Doing deals is fast, fun and is a core Board focus to acquire new markets and customers, new revenue, new products, new services, new intellectual property and other resources of value.
Creating a Deal Discussion Document
In structuring a deal we need to identify value, create conversations and progress action. Whether at concept, startup, growth or exit stage of the business, conversations need to be facilitated with entrepreneurs, investors, advisors, mentors, educators, communities, corporates, institutions and government for fast growth and implemented development.
To structure a deal we need to look at the background, areas of value, determine strategy and supply execution documents such as non-disclosure agreements (NDAs), licence agreements, letters of intent and term sheets.
In analysing the background, we focus on targets – people and organisations a potential deal can be explored with – and consider previous dialog, known areas of interest, the stage of their focus (concept, startup, growth or exit), which direction they are headed and what they need to get there. This thinking sets us up for creating a deal discussion document.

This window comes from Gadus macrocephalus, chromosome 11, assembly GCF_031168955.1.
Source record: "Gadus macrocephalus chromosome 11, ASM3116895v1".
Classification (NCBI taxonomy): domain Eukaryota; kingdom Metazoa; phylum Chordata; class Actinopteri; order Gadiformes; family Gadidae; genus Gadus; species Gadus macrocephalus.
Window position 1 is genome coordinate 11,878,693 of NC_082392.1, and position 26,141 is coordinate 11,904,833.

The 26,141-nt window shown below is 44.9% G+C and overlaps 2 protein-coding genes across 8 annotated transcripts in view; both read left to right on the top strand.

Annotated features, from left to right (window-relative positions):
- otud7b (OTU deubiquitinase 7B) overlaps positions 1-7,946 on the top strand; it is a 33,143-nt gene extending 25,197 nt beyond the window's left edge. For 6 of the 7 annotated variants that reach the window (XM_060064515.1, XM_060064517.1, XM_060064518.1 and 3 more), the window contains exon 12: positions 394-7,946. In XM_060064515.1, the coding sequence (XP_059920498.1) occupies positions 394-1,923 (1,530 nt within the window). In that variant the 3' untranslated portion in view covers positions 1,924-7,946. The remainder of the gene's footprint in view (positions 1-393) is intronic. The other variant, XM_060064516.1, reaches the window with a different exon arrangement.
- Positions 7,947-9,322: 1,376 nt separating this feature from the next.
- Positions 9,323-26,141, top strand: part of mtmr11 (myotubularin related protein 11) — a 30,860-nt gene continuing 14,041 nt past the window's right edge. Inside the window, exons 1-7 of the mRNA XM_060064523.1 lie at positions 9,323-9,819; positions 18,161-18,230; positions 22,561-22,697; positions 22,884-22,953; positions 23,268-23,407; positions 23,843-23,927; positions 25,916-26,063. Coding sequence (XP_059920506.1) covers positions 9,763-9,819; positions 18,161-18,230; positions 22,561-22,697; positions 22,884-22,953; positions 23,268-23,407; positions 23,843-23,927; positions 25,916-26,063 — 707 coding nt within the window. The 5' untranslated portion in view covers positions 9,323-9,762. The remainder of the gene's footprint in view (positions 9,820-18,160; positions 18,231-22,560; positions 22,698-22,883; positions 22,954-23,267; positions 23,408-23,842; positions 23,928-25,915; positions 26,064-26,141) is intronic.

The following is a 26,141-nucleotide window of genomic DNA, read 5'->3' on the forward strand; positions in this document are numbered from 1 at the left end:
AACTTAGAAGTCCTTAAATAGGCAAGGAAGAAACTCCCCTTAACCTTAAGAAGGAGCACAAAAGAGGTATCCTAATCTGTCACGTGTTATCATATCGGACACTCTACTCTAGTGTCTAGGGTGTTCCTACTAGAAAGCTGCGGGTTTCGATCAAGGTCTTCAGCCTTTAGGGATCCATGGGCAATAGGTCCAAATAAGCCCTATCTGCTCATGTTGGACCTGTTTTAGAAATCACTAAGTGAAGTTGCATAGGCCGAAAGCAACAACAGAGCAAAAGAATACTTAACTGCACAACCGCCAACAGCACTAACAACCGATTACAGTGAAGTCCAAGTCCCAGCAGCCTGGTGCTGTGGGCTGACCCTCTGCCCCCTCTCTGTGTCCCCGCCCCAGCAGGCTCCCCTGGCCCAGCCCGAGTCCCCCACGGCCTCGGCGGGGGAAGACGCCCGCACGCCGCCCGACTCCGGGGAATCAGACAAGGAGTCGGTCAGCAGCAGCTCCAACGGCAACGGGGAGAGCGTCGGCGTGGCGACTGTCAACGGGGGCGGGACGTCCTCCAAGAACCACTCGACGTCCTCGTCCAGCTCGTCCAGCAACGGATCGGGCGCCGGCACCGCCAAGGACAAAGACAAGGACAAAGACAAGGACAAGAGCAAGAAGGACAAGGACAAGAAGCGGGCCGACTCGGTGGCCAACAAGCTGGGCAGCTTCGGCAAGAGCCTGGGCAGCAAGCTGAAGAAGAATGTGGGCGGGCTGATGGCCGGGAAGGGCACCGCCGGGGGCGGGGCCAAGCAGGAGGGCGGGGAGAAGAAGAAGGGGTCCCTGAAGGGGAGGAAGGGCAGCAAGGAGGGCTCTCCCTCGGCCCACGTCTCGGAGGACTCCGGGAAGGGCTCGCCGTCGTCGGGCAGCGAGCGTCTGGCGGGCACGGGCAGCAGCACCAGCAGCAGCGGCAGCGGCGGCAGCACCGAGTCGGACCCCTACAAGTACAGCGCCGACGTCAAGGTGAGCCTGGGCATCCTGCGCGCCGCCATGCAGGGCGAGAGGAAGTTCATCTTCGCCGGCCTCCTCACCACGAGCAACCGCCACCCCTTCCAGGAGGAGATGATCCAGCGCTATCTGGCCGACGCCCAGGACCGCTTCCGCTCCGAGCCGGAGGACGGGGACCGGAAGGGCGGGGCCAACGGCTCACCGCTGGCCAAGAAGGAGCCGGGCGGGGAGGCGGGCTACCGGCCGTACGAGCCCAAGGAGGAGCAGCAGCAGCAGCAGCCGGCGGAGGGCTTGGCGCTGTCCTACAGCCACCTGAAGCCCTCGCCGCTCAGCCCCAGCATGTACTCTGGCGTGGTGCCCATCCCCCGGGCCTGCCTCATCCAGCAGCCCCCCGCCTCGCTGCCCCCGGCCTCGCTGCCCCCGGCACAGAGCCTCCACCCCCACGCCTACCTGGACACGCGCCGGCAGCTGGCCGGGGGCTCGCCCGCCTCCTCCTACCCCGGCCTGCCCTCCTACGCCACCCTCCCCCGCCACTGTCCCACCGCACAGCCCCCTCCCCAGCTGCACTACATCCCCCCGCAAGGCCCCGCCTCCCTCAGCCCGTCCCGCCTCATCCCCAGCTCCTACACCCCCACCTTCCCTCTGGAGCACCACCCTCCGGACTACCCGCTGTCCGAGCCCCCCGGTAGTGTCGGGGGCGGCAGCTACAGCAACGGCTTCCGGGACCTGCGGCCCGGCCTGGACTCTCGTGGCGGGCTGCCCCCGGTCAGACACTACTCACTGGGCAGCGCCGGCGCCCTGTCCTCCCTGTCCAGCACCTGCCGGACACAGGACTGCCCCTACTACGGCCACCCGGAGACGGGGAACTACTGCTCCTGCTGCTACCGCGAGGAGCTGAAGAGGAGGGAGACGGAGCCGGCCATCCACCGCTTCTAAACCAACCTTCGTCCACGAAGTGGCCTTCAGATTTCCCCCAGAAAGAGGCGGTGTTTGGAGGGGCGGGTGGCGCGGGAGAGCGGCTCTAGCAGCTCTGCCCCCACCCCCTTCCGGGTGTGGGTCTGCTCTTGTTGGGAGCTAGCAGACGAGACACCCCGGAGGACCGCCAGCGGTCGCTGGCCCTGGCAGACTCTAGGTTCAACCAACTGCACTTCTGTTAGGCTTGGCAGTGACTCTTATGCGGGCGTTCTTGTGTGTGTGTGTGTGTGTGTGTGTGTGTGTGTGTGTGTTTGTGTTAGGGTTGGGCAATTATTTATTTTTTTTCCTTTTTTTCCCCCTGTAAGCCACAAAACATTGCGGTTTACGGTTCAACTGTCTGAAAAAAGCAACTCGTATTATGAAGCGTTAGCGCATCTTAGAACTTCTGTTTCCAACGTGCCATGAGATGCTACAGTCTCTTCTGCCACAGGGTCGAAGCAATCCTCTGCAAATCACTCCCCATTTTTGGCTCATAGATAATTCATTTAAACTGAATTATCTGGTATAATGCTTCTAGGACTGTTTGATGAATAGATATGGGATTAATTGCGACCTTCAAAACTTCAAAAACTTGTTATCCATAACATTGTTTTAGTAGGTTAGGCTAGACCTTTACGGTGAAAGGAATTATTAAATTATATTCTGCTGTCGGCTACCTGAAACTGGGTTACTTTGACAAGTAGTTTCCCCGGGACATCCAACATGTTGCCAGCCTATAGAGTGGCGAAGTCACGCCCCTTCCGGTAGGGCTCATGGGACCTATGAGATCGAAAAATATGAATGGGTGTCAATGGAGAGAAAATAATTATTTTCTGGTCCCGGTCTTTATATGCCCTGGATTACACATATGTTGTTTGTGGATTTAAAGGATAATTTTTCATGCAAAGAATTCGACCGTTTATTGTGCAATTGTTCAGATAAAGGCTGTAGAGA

Take a new page in your notebook and divide the page into three sections.
In the top section, include information details of the deal such as contact personnel, date and so forth. Reflect on how to construct an opportunity statement (target audiences objective, problem challenging them and the solution) and determine a first rough draft of what the opportunity is.
The middle section focuses acutely on areas of value, that are obvious, so when either party views the document, in essence there are no questions. Deals are not a sales pitch. Deals are negotiating a win-win scenario that helps both parties leverage the resources they have for mutual benefit.
Bootstrapping is a major part of entrepreneurship – that is, creating opportunities regardless of resources presently controlled. Remember, you do not have to control the resources yourself, you can do a deal to acquire access to the resources you need.
The other party is deliberately listed to the left of the page in the middle section. When presenting, always attempt to place the other party’s logo, name, details and presence first, above, or to the left of your own. It demonstrates focus and respect. Using dot points, succinctly define the assets, goals and needs of both parties. Then clearly state what the leverage is. Who supplies what resources for what purpose.
The final third of the page identifies, again clearly, the type of deal you are looking to do upfront. Is it pro bono work, a partnership, advisory, are you seeking investment or to create a new entity? The next steps organises both parties with what to do next and within timeframes and the paperwork component allows you to easily keep track, without having to ask, where the paperwork is at and what is needed now and next.
By following this simple structure, you can streamline the deal creation process with timeliness, communication and paperwork. Importantly, it also prevents waffle! Be comfortable holding a silent smile.
Creating Deal Strategy